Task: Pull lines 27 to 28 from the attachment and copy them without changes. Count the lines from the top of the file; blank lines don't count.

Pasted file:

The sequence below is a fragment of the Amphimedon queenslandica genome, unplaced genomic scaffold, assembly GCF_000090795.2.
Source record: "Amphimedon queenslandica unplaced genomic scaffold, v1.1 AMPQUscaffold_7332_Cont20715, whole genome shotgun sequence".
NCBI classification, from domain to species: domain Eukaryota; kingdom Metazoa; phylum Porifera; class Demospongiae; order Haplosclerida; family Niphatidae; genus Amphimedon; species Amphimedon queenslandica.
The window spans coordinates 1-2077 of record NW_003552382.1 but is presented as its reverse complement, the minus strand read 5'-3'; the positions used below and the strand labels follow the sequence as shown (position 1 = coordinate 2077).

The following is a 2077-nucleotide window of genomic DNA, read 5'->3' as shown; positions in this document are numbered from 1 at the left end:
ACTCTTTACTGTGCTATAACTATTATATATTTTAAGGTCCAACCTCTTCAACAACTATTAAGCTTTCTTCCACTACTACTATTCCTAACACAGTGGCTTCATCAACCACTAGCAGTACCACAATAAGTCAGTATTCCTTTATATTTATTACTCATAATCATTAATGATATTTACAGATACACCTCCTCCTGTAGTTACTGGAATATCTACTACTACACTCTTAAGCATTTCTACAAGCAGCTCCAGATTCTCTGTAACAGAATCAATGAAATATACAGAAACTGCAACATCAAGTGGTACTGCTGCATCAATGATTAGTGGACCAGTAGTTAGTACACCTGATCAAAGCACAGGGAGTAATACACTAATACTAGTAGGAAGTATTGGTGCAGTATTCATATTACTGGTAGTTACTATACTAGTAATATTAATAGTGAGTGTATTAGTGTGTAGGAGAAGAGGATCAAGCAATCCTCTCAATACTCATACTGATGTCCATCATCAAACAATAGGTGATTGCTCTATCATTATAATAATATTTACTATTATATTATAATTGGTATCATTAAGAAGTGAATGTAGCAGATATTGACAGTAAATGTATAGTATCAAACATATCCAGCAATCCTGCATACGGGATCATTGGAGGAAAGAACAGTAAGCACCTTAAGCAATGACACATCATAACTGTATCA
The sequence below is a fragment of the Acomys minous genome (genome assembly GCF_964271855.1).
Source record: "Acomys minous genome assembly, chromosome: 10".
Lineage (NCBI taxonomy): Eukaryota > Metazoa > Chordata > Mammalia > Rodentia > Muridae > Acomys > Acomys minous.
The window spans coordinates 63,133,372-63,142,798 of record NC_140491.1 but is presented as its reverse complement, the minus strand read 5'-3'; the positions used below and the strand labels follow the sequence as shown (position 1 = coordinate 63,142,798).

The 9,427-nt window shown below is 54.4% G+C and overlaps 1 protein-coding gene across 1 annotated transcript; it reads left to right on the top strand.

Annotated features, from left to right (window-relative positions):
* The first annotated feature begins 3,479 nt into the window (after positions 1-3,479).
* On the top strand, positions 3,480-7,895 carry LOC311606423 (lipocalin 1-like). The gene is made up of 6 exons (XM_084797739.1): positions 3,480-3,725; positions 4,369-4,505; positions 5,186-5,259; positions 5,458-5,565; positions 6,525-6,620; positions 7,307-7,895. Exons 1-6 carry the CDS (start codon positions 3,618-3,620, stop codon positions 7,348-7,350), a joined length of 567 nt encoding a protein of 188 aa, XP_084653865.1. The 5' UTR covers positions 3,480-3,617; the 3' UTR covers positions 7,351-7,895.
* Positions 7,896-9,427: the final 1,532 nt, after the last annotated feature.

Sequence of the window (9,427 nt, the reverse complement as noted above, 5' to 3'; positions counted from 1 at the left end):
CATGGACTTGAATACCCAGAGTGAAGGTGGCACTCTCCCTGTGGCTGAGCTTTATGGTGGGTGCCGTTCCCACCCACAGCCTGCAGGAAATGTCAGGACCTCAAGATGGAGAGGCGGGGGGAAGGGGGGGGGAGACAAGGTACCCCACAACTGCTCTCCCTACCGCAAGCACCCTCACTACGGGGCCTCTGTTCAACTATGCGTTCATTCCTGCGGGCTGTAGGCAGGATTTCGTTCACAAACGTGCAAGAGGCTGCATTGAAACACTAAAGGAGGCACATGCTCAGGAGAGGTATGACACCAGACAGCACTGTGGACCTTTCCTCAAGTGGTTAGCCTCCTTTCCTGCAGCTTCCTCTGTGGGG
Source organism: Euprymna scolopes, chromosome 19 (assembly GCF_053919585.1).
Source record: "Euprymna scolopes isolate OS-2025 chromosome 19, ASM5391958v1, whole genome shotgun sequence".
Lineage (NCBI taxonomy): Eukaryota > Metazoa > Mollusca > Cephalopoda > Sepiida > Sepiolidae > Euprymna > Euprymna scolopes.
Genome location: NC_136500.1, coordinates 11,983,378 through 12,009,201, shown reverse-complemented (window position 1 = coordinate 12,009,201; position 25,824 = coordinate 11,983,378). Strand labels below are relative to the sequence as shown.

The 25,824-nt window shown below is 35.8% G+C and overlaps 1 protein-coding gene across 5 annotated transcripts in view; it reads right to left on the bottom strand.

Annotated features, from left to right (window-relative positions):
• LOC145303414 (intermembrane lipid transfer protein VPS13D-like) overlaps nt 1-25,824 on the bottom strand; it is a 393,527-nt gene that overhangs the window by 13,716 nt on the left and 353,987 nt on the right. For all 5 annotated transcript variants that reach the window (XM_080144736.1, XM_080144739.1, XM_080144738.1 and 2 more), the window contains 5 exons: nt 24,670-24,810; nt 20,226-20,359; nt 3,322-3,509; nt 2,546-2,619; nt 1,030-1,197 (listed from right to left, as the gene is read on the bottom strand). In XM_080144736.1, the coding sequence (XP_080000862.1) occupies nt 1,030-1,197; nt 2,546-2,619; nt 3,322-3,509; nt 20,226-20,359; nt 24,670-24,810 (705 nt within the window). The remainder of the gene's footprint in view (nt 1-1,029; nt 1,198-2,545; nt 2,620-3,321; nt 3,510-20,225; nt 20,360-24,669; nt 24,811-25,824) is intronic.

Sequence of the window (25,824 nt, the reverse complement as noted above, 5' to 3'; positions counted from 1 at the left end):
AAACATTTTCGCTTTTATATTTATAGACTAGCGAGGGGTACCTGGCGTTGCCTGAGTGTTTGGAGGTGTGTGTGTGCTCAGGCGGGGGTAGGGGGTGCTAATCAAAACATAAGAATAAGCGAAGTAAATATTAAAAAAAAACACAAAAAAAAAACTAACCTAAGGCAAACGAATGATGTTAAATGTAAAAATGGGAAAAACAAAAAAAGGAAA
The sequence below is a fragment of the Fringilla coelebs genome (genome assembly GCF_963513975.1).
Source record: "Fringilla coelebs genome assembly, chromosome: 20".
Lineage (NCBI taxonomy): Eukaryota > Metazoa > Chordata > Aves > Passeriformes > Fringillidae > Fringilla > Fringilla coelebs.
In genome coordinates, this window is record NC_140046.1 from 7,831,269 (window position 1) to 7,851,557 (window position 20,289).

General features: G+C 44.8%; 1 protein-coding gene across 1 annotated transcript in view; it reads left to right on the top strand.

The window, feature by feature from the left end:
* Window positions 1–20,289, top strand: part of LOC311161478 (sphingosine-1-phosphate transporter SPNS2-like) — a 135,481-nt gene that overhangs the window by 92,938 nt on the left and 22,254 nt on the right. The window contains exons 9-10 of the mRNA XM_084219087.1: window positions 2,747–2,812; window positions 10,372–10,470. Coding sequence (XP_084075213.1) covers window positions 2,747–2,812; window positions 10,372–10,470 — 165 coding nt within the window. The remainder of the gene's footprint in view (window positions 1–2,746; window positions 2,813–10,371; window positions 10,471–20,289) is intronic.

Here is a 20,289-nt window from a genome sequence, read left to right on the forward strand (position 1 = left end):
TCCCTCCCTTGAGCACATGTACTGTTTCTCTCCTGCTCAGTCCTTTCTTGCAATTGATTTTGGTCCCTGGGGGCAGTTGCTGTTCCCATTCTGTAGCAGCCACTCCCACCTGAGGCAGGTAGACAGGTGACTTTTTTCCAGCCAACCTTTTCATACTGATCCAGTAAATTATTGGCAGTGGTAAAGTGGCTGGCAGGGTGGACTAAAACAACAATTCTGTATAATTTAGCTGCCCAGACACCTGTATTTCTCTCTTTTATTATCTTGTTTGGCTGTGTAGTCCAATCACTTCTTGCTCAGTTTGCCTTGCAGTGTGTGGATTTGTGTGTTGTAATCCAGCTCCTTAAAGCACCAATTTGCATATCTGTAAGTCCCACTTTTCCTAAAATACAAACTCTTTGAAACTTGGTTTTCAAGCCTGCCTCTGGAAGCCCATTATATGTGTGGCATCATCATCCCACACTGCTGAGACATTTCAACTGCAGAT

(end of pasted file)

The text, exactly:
The sequence below is a fragment of the Fringilla coelebs genome (genome assembly GCF_963513975.1).
Source record: "Fringilla coelebs genome assembly, chromosome: 20".